Nothing I’ve experienced yet can match the exhilaration I felt while walking across the stage to accept my Bachelor’s Degree. My decision to forego my sight for beauty caused everything to be a blur, except for the red folder waiting for me at the other end. My back was straight, my face was beat for the cheap seats (yes, tickets were free, but I digress). My walk was steady but paced at a notch just under “too fast!” I was a hybrid of a model and soldier; I felt my curls bounce with every step. This was my moment and I was surely going to bask in it, even if it lasted all of 9 seconds. I walked up to the dean of my program and outstretched my right hand to shake his. My left hand patiently waited to accept my degree and an alumni pin (seriously felt like I was in a secret society). “Congratulations”, the Dean said.
And I was off.
It has been exactly a year since then and the thought of that day still brings a tear to my eye. The amount of: hard work, sleepless nights, positive self-talk (in reaction to negative self-talk), money spent, energy consumed, experience gained, missed opportunities, junk food, study sessions, mistakes, achievements and of course, education needed to get through my university years; were all worth it when I slipped on my cap and gown.
That time has since passed. I turned in my gown at the end of the ceremony and my degree. My graduation cap sit at a makeshift graduation shrine in my room. Clearly, this was major for me. But what now? I thought I’d be asking the question sooner; but with a fun-filled summer and the start of a new job, I don’t think my high permitted me to come down and ask this question.
But now four full seasons have passed and I wonder where the next high will come from. Will I land a job or position that allows me to practice theories and techniques I spent so much time learning? Will I attain a salary that matches what a “university graduate” deserves? Surely these feats would be a call for celebration. But what about the smaller accomplishments in my life? There won’t be any applause, champagne in fancy glasses, cameras from five family memories asking me to “look here, now over here!”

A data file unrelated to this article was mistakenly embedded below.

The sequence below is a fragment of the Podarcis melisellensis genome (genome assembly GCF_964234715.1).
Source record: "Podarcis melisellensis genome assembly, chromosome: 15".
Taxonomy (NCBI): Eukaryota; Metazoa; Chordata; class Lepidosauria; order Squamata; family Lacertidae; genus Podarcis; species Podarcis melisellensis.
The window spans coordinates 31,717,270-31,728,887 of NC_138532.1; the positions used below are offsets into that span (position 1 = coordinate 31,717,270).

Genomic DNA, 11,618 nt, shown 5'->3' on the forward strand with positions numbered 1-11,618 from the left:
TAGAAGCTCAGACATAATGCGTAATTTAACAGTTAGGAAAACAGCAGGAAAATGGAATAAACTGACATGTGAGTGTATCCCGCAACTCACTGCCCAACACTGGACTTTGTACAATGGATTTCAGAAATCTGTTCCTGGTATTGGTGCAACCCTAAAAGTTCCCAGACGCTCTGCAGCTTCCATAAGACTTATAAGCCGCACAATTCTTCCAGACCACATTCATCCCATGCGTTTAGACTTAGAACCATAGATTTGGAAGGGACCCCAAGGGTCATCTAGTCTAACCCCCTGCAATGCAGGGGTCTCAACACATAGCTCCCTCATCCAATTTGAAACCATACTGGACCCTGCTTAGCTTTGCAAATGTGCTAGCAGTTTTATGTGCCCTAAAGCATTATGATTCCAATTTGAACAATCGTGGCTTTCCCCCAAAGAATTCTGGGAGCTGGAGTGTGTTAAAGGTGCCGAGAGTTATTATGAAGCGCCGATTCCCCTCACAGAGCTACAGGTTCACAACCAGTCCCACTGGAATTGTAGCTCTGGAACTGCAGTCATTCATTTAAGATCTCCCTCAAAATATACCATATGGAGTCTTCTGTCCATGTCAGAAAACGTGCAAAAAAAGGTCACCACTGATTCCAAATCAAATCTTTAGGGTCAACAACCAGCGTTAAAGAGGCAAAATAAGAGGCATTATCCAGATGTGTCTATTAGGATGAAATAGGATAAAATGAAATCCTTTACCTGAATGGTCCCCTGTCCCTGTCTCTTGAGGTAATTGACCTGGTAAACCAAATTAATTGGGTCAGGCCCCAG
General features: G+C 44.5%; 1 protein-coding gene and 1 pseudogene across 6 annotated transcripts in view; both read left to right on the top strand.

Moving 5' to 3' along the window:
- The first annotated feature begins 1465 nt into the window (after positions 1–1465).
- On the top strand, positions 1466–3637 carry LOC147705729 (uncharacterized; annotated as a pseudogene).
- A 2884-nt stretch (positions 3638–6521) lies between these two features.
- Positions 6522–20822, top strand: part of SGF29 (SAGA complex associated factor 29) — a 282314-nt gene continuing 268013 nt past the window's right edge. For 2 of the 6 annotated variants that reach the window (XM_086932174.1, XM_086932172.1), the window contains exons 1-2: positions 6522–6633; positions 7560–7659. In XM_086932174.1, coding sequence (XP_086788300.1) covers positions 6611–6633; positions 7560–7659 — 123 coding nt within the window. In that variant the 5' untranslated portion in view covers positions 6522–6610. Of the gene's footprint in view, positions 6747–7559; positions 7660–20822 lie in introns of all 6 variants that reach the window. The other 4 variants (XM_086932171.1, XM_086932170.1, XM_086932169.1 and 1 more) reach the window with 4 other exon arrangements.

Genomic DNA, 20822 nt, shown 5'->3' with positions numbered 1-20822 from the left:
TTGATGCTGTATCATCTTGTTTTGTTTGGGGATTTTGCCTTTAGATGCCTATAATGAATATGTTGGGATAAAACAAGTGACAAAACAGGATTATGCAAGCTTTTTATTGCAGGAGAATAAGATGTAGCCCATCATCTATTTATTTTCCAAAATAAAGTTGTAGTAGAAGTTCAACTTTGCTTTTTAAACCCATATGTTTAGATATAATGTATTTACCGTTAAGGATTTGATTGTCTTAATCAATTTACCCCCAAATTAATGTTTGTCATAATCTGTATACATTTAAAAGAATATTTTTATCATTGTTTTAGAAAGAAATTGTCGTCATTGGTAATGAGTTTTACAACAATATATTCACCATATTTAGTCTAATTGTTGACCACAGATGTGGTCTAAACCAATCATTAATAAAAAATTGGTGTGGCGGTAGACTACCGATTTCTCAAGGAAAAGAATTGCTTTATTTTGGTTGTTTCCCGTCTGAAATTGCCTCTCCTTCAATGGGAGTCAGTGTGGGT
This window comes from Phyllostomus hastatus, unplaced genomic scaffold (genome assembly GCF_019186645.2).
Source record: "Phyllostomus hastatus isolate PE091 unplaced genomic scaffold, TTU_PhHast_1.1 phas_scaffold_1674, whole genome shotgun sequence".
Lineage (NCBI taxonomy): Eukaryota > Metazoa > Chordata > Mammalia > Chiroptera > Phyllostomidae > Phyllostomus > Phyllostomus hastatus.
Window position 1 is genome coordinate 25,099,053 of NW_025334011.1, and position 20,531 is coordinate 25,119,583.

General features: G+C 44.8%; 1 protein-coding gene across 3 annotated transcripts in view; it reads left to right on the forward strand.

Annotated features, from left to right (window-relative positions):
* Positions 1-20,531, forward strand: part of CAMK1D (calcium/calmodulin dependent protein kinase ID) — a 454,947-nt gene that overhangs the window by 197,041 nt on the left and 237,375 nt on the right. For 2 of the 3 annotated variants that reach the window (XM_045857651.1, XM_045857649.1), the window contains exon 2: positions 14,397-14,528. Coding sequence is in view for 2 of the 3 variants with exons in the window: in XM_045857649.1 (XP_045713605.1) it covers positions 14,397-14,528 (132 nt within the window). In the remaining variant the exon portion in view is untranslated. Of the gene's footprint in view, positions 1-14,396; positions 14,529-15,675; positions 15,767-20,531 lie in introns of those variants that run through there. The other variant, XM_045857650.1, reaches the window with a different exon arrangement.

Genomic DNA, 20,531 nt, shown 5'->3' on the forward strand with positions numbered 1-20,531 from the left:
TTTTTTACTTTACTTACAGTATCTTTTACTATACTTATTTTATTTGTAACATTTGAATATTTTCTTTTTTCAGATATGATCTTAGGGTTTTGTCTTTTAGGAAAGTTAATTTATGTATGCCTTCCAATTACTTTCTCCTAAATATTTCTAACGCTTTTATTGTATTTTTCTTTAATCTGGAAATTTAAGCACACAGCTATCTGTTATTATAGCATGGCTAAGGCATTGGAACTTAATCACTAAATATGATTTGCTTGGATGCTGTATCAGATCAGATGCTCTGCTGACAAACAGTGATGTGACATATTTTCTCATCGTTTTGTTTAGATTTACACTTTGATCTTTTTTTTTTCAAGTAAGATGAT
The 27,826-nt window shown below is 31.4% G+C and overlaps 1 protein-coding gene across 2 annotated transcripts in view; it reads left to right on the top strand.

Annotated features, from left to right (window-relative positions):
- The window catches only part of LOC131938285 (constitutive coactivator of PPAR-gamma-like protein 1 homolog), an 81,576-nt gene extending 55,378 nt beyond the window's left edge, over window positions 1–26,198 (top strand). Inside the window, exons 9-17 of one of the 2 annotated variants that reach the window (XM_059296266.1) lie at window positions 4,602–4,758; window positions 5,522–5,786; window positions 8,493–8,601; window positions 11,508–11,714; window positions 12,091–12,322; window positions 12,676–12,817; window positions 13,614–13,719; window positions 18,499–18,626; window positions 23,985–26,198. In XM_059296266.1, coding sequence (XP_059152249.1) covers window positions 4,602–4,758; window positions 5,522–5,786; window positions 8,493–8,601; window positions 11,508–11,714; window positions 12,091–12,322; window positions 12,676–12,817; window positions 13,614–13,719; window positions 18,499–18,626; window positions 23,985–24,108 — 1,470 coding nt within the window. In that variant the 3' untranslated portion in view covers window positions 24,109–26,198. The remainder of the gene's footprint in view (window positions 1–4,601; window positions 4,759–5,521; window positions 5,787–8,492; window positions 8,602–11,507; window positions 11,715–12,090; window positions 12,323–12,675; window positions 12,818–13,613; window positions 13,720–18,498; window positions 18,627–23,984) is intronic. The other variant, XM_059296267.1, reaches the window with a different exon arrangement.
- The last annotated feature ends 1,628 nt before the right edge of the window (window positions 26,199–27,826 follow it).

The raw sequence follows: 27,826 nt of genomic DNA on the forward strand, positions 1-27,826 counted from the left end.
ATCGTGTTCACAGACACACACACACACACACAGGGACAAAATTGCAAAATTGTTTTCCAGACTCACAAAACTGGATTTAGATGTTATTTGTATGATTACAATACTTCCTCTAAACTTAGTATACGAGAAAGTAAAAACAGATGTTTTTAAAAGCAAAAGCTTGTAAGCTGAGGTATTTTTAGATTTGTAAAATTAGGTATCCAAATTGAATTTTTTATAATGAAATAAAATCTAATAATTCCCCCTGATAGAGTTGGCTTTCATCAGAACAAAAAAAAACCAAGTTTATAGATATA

How will I know I am doing a good job without the celebration? Are my achievements really achievements without a graduation of sorts to mark the ending of a chapter? Even the concept of progress is now skewed for me… Without a pass or fail grade how will I know to move to the next level? How does one who’s found comfort in the institution of education mark success for themselves after they leave school?
I am still figuring it out.
Two solutions I am trying came from Lisa Nichols and a meme, seriously. According to many of Lisa Nichols’ videos on Youtube, we as people tend to focus too much on the “macro wins” in our lives. These our end goals. For example; buying a home, having a book published, saving a certain amount of money or getting a certain amount of clients to support your business, may all be what we will mark as the moment to celebrate, relax or just breathe a little bit. What Lisa Nichols advises though, is to have 10 “micro wins” that will lead to your “macro win”. These are considered benchmarks and they will keep you from feeling overwhelmed by all it takes to finally reach your macro win. She states that having these micro wins established will help to keep you on the right track and organized in terms of where to go next.
A meme I once read said, “celebrate the small victories”. And this automatically made me think of the common expression “It’s 5 o’clock somewhere!”
This means if you’ve taken steps in the right direction, acknowledge your commitment to getting that task completed. Say you are looking to have your first novel published. Have you done research on publishing houses who have published books similar to yours? Cheers! Have you put your research down on paper? Cheers! Have you completed your first five chapters? Cheers! Now, this is not to say that you should totally slack off after hitting one milestone, but you should give yourself some credit for the work put in. Progress is a process and focusing on the finish line may sometimes have us feeling dismayed and as if we aren’t doing enough.